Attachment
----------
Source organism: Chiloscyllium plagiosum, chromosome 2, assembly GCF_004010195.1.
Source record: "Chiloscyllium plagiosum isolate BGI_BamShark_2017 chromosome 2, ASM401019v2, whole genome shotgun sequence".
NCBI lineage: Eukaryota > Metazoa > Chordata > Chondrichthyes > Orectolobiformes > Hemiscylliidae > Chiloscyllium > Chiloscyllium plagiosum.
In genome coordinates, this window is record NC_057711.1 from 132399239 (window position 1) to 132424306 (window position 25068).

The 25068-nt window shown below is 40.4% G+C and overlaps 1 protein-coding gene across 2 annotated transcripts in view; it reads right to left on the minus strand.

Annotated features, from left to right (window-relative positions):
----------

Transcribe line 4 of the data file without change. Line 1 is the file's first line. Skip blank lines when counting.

In genome coordinates, this window is record NC_057711.1 from 132399239 (window position 1) to 132424306 (window position 25068).